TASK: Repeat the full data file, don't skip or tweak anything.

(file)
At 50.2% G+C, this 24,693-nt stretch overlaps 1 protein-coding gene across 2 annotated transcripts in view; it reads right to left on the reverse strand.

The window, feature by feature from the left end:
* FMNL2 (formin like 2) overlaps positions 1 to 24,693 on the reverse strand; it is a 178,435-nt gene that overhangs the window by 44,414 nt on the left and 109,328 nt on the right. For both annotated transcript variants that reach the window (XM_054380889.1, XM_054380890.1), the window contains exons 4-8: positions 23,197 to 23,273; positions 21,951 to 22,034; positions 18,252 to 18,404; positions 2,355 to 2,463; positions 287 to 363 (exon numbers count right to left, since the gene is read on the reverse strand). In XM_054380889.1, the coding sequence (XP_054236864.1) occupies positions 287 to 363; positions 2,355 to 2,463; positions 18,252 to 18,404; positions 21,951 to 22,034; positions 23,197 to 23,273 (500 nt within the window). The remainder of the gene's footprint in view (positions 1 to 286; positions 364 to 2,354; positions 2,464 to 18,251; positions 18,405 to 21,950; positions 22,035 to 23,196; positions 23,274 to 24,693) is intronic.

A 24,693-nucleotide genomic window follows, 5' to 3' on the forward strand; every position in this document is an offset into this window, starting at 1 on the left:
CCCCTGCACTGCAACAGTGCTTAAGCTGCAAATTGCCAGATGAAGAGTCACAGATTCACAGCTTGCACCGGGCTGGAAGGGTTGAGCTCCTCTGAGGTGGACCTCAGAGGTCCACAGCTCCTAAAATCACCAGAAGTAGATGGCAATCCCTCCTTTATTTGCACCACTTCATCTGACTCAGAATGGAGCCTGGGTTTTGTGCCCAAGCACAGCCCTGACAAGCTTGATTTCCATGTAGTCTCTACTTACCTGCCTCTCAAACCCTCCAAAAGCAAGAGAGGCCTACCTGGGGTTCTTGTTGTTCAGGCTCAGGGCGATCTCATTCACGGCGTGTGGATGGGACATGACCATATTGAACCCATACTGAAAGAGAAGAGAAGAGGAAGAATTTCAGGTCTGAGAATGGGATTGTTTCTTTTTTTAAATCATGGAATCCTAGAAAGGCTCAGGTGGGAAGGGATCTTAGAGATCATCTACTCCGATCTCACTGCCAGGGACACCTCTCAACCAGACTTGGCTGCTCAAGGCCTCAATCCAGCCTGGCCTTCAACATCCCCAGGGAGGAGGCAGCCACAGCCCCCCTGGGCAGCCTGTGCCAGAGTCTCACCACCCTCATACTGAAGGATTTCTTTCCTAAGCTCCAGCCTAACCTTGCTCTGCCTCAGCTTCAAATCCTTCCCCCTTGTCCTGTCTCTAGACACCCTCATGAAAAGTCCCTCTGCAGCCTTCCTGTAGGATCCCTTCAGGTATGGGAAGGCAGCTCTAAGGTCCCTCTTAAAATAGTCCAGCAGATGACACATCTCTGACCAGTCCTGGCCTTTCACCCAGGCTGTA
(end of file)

At 50.2% G+C, this 24,693-nt stretch overlaps 1 protein-coding gene across 2 annotated transcripts in view; it reads right to left on the reverse strand.

The window, feature by feature from the left end:
* FMNL2 (formin like 2) overlaps positions 1 to 24,693 on the reverse strand; it is a 178,435-nt gene that overhangs the window by 44,414 nt on the left and 109,328 nt on the right. For both annotated transcript variants that reach the window (XM_054380889.1, XM_054380890.1), the window contains exons 4-8: positions 23,197 to 23,273; positions 21,951 to 22,034; positions 18,252 to 18,404; positions 2,355 to 2,463; positions 287 to 363 (exon numbers count right to left, since the gene is read on the reverse strand). In XM_054380889.1, the coding sequence (XP_054236864.1) occupies positions 287 to 363; positions 2,355 to 2,463; positions 18,252 to 18,404; positions 21,951 to 22,034; positions 23,197 to 23,273 (500 nt within the window). The remainder of the gene's footprint in view (positions 1 to 286; positions 364 to 2,354; positions 2,464 to 18,251; positions 18,405 to 21,950; positions 22,035 to 23,196; positions 23,274 to 24,693) is intronic.

A 24,693-nucleotide genomic window follows, 5' to 3' on the forward strand; every position in this document is an offset into this window, starting at 1 on the left:
CCCCTGCACTGCAACAGTGCTTAAGCTGCAAATTGCCAGATGAAGAGTCACAGATTCACAGCTTGCACCGGGCTGGAAGGGTTGAGCTCCTCTGAGGTGGACCTCAGAGGTCCACAGCTCCTAAAATCACCAGAAGTAGATGGCAATCCCTCCTTTATTTGCACCACTTCATCTGACTCAGAATGGAGCCTGGGTTTTGTGCCCAAGCACAGCCCTGACAAGCTTGATTTCCATGTAGTCTCTACTTACCTGCCTCTCAAACCCTCCAAAAGCAAGAGAGGCCTACCTGGGGTTCTTGTTGTTCAGGCTCAGGGCGATCTCATTCACGGCGTGTGGATGGGACATGACCATATTGAACCCATACTGAAAGAGAAGAGAAGAGGAAGAATTTCAGGTCTGAGAATGGGATTGTTTCTTTTTTTAAATCATGGAATCCTAGAAAGGCTCAGGTGGGAAGGGATCTTAGAGATCATCTACTCCGATCTCACTGCCAGGGACACCTCTCAACCAGACTTGGCTGCTCAAGGCCTCAATCCAGCCTGGCCTTCAACATCCCCAGGGAGGAGGCAGCCACAGCCCCCCTGGGCAGCCTGTGCCAGAGTCTCACCACCCTCATACTGAAGGATTTCTTTCCTAAGCTCCAGCCTAACCTTGCTCTGCCTCAGCTTCAAATCCTTCCCCCTTGTCCTGTCTCTAGACACCCTCATGAAAAGTCCCTCTGCAGCCTTCCTGTAGGATCCCTTCAGGTATGGGAAGGCAGCTCTAAGGTCCCTCTTAAAATAGTCCAGCAGATGACACATCTCTGACCAGTCCTGGCCTTTCACCCAGGCTGTA